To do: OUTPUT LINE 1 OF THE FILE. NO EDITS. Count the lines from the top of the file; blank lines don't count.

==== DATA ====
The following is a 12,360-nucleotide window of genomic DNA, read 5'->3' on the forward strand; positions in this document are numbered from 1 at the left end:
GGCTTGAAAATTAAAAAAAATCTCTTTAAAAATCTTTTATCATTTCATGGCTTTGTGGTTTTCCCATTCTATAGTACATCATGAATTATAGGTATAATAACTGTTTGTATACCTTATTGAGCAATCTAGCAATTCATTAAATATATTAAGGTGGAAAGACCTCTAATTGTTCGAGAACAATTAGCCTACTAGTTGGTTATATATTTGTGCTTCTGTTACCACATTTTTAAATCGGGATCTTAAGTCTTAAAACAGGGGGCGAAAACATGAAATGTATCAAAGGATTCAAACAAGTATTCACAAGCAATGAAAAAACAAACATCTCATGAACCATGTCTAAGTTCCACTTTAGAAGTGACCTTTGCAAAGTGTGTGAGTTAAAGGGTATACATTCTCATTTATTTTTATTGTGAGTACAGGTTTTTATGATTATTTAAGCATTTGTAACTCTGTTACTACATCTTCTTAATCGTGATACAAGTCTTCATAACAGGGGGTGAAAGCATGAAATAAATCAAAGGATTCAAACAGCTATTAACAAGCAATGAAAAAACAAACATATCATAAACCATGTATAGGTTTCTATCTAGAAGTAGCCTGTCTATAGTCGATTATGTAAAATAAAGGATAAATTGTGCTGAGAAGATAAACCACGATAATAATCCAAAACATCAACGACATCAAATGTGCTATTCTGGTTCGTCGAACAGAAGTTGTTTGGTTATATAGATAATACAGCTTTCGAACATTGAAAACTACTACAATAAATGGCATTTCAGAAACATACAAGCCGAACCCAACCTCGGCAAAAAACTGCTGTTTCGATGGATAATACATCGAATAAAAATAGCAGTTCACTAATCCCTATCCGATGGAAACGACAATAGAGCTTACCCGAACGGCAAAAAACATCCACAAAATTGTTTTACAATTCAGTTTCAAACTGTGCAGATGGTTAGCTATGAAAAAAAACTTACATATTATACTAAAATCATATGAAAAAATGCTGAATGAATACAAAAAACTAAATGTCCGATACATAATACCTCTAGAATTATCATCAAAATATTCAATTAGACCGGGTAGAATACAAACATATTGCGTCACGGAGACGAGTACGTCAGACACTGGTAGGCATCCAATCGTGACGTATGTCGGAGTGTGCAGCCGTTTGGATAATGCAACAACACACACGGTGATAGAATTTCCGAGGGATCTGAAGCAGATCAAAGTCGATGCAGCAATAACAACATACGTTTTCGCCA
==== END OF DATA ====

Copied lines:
The following is a 12,360-nucleotide window of genomic DNA, read 5'->3' on the forward strand; positions in this document are numbered from 1 at the left end: